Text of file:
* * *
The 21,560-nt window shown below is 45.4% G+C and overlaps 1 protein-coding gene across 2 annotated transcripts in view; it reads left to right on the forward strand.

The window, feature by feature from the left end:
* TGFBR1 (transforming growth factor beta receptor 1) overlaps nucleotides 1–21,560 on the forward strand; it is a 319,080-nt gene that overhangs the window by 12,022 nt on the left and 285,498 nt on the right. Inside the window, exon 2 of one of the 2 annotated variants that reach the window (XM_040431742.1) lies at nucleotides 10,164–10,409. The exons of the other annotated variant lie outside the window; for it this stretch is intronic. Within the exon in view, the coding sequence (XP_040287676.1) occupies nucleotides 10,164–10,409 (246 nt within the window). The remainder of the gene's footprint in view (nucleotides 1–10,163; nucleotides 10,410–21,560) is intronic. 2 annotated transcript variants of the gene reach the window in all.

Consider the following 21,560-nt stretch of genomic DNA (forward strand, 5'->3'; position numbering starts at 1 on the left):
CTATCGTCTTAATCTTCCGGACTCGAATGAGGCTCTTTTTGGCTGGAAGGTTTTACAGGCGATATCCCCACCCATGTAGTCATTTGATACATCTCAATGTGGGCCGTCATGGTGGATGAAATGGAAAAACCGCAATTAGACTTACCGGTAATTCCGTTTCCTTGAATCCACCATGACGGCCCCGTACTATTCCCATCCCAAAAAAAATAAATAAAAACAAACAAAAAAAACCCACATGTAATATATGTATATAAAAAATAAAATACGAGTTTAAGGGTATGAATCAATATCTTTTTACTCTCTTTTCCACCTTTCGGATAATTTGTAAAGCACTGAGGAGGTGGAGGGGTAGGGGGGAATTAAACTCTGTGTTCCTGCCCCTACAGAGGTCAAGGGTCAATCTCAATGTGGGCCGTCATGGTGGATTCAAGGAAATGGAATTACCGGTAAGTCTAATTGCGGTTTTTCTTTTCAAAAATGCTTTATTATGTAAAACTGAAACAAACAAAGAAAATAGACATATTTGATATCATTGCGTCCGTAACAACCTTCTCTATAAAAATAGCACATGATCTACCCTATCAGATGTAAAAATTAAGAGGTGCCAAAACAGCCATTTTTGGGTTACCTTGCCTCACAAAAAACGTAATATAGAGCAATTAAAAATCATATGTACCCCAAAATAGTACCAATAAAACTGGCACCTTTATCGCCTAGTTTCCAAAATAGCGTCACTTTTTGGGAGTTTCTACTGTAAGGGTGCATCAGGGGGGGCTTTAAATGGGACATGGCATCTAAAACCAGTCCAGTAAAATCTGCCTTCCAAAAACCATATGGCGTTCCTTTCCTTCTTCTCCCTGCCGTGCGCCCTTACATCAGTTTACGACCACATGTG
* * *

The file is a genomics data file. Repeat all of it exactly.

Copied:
The 21,560-nt window shown below is 45.4% G+C and overlaps 1 protein-coding gene across 2 annotated transcripts in view; it reads left to right on the forward strand.

The window, feature by feature from the left end:
* TGFBR1 (transforming growth factor beta receptor 1) overlaps nucleotides 1–21,560 on the forward strand; it is a 319,080-nt gene that overhangs the window by 12,022 nt on the left and 285,498 nt on the right. Inside the window, exon 2 of one of the 2 annotated variants that reach the window (XM_040431742.1) lies at nucleotides 10,164–10,409. The exons of the other annotated variant lie outside the window; for it this stretch is intronic. Within the exon in view, the coding sequence (XP_040287676.1) occupies nucleotides 10,164–10,409 (246 nt within the window). The remainder of the gene's footprint in view (nucleotides 1–10,163; nucleotides 10,410–21,560) is intronic. 2 annotated transcript variants of the gene reach the window in all.

Consider the following 21,560-nt stretch of genomic DNA (forward strand, 5'->3'; position numbering starts at 1 on the left):
CTATCGTCTTAATCTTCCGGACTCGAATGAGGCTCTTTTTGGCTGGAAGGTTTTACAGGCGATATCCCCACCCATGTAGTCATTTGATACATCTCAATGTGGGCCGTCATGGTGGATGAAATGGAAAAACCGCAATTAGACTTACCGGTAATTCCGTTTCCTTGAATCCACCATGACGGCCCCGTACTATTCCCATCCCAAAAAAAATAAATAAAAACAAACAAAAAAAACCCACATGTAATATATGTATATAAAAAATAAAATACGAGTTTAAGGGTATGAATCAATATCTTTTTACTCTCTTTTCCACCTTTCGGATAATTTGTAAAGCACTGAGGAGGTGGAGGGGTAGGGGGGAATTAAACTCTGTGTTCCTGCCCCTACAGAGGTCAAGGGTCAATCTCAATGTGGGCCGTCATGGTGGATTCAAGGAAATGGAATTACCGGTAAGTCTAATTGCGGTTTTTCTTTTCAAAAATGCTTTATTATGTAAAACTGAAACAAACAAAGAAAATAGACATATTTGATATCATTGCGTCCGTAACAACCTTCTCTATAAAAATAGCACATGATCTACCCTATCAGATGTAAAAATTAAGAGGTGCCAAAACAGCCATTTTTGGGTTACCTTGCCTCACAAAAAACGTAATATAGAGCAATTAAAAATCATATGTACCCCAAAATAGTACCAATAAAACTGGCACCTTTATCGCCTAGTTTCCAAAATAGCGTCACTTTTTGGGAGTTTCTACTGTAAGGGTGCATCAGGGGGGGCTTTAAATGGGACATGGCATCTAAAACCAGTCCAGTAAAATCTGCCTTCCAAAAACCATATGGCGTTCCTTTCCTTCTTCTCCCTGCCGTGCGCCCTTACATCAGTTTACGACCACATGTG